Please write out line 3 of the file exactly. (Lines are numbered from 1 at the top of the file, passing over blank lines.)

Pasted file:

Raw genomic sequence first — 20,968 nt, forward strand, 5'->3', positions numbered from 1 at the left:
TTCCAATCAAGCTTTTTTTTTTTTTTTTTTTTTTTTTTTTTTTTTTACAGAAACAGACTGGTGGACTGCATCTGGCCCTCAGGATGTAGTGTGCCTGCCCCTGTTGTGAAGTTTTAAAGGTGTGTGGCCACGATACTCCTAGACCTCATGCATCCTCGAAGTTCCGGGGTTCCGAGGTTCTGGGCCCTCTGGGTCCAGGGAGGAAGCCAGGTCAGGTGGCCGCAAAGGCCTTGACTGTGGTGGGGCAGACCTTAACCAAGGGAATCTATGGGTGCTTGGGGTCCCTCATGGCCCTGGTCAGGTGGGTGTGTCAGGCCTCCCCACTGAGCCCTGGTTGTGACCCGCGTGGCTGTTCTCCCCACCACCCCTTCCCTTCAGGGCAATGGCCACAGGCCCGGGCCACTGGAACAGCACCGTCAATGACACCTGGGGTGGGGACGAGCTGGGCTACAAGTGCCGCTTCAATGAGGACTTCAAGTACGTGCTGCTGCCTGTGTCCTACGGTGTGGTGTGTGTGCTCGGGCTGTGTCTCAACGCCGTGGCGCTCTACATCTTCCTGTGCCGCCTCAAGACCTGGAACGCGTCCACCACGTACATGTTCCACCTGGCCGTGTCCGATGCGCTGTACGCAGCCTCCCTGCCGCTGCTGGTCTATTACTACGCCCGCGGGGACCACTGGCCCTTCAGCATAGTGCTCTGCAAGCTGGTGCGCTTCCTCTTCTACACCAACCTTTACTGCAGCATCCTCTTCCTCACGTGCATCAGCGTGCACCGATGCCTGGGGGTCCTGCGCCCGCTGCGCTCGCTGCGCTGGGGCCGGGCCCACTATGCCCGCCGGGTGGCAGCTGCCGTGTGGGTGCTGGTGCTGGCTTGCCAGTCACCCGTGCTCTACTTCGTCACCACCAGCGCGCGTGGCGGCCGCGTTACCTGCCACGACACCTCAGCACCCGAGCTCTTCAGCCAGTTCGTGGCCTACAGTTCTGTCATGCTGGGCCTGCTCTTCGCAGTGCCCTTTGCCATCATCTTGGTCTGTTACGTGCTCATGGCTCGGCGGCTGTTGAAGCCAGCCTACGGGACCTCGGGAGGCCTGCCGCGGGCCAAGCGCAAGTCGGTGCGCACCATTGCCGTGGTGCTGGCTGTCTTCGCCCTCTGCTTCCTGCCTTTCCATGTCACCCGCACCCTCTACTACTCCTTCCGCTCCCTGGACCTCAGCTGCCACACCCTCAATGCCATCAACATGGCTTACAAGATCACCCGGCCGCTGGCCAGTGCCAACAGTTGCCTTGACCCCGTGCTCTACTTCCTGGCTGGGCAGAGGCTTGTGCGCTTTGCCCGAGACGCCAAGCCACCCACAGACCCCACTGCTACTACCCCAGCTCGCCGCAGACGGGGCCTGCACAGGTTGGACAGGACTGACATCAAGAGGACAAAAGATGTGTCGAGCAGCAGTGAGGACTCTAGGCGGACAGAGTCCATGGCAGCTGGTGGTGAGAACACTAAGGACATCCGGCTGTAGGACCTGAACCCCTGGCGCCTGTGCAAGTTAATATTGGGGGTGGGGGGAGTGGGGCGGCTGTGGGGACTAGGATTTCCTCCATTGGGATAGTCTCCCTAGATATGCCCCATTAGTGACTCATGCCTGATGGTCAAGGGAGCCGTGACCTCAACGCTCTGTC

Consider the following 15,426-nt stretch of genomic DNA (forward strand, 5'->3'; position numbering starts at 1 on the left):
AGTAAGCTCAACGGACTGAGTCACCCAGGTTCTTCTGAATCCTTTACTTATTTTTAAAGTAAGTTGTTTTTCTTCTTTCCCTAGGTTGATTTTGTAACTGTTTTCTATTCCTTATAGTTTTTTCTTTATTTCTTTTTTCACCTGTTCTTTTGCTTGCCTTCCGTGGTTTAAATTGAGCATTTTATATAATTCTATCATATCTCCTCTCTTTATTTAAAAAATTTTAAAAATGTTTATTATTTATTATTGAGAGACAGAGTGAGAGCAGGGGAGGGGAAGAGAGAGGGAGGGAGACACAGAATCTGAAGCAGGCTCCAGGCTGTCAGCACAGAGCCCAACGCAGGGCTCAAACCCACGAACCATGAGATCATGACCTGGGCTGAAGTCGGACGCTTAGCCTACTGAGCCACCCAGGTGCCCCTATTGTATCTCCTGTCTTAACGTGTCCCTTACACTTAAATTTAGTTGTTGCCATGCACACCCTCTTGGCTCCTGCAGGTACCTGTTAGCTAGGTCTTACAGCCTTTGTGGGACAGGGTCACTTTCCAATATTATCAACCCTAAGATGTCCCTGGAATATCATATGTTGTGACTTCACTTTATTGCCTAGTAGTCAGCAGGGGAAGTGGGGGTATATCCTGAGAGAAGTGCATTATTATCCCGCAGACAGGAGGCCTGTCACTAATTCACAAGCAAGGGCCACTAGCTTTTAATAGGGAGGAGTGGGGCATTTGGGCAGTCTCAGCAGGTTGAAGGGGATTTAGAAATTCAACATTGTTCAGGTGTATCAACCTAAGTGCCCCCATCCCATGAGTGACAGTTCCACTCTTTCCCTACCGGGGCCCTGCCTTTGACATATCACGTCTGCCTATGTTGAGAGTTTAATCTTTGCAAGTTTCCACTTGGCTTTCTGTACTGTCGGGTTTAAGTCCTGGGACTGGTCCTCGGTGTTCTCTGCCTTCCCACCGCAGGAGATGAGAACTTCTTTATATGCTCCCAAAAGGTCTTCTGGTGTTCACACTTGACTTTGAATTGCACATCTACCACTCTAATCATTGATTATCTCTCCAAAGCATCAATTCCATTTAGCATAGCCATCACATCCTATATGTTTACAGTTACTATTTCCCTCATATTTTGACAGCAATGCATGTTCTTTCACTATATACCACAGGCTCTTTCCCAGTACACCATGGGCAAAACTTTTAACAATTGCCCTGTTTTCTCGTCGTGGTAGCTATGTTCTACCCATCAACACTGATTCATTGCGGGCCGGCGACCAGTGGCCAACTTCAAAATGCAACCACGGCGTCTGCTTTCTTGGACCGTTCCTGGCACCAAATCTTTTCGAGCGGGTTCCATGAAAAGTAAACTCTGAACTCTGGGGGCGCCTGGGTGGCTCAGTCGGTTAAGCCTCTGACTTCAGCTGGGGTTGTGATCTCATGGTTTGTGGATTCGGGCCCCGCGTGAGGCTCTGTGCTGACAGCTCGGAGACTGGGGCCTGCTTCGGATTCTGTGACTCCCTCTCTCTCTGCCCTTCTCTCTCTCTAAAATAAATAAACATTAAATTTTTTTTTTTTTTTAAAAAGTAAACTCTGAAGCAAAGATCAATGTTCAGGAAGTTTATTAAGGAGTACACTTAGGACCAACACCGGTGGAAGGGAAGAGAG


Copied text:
Consider the following 15,426-nt stretch of genomic DNA (forward strand, 5'->3'; position numbering starts at 1 on the left):